The Care Quality Commission (CQC) has called for more work to be done to improve the safety of urgent and emergency care services at University Hospital Aintree and New Royal Liverpool University Hospital in Liverpool, UK.

Both hospitals are run by Liverpool University Hospitals NHS Foundation Trust.

The statement comes after the CQC, an independent regulator of health and social care in England, conducted an unannounced inspection of urgent and emergency care at the facilities.

This inspection followed enhancements made by the trust to address issues highlighted at a previous inspection, which included issues related to infection prevention and control, safe treatment and a lack of privacy and dignity when treating some patients.

The most recent inspection acknowledged improvements in urgent and emergency care services at the hospitals, but highlighted that more work should be done to boost safety.

In terms of urgent and emergency care services, the rating remained ‘inadequate overall’, while the overall rating of the hospitals was ‘requires improvement’.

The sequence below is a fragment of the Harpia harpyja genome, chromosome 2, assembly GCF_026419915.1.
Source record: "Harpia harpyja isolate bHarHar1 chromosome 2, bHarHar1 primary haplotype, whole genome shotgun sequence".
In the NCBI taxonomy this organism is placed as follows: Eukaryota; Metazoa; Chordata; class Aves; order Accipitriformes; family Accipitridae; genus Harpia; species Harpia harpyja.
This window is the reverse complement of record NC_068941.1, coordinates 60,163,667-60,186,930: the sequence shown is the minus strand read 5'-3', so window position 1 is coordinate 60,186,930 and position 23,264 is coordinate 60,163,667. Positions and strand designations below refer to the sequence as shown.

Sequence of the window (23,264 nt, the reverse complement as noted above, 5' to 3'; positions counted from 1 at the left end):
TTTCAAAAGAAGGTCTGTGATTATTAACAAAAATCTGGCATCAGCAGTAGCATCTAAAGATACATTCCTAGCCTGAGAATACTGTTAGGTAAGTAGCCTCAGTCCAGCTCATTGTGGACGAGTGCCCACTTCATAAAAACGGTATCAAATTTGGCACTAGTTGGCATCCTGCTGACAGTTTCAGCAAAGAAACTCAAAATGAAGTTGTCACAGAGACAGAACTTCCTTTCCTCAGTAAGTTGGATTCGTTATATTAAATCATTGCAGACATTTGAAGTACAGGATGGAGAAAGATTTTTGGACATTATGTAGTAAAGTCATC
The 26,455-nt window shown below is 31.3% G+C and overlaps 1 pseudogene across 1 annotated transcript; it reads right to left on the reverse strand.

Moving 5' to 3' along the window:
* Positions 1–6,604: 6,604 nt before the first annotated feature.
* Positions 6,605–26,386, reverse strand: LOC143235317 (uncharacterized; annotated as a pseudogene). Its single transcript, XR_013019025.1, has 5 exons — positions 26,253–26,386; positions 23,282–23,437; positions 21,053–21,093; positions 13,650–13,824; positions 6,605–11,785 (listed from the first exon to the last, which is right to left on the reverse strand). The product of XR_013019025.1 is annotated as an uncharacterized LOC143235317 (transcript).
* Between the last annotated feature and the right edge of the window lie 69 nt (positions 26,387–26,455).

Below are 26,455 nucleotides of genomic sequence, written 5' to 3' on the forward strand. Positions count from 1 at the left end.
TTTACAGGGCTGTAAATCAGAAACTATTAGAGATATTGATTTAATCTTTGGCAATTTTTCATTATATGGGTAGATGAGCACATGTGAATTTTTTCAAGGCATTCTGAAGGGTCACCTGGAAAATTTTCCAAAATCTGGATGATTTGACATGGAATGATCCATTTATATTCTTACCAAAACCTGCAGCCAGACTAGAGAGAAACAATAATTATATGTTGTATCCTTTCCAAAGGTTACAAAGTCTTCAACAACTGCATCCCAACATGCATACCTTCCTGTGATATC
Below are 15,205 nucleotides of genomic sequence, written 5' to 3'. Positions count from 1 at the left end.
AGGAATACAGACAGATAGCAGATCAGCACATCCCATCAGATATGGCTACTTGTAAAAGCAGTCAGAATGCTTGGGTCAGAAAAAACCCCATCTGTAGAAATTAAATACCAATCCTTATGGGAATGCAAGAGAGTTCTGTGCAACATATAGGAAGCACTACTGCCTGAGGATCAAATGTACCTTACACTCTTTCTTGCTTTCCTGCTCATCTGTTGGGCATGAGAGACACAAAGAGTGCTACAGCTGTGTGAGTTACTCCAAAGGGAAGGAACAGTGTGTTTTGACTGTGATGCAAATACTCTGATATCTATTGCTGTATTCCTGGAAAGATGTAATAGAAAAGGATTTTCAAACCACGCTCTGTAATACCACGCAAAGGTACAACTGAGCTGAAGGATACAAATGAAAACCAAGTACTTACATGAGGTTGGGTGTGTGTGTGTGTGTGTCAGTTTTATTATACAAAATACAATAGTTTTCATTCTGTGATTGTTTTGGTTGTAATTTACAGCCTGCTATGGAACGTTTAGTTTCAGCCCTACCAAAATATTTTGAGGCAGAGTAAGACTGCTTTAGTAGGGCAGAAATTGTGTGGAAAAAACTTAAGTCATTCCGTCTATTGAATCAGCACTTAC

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They remained rated as ‘requires improvement’ for effectiveness and ‘good’ for care services.

The new Royal Liverpool University Hospital replaces the current 1970s adjacent facility and includes 100% single en-suite bedrooms.

It offers haematology, lithotripsy, dermatology nephrology, nuclear medicine, renal transplantation and urology services among others.

University Hospital Aintree provides a range of services, including cardiology, general medicine, orthopaedics, ophthalmology and rheumatology.

The CQC recently raised concerns about the maternity services at Stoke Mandeville Hospital in Buckinghamshire, rating the services as ‘requiring improvement’, mainly due to safety concerns.

A review of the hospital launched by the regulator in June identified issues such as high staff vacancy, lack of confidentiality in triage and the location of a dedicated bereavement suite in a labour ward.

Despite these challenges, the CQC’s review deemed that the service managed infection risks effectively and that its staff felt respected and supported.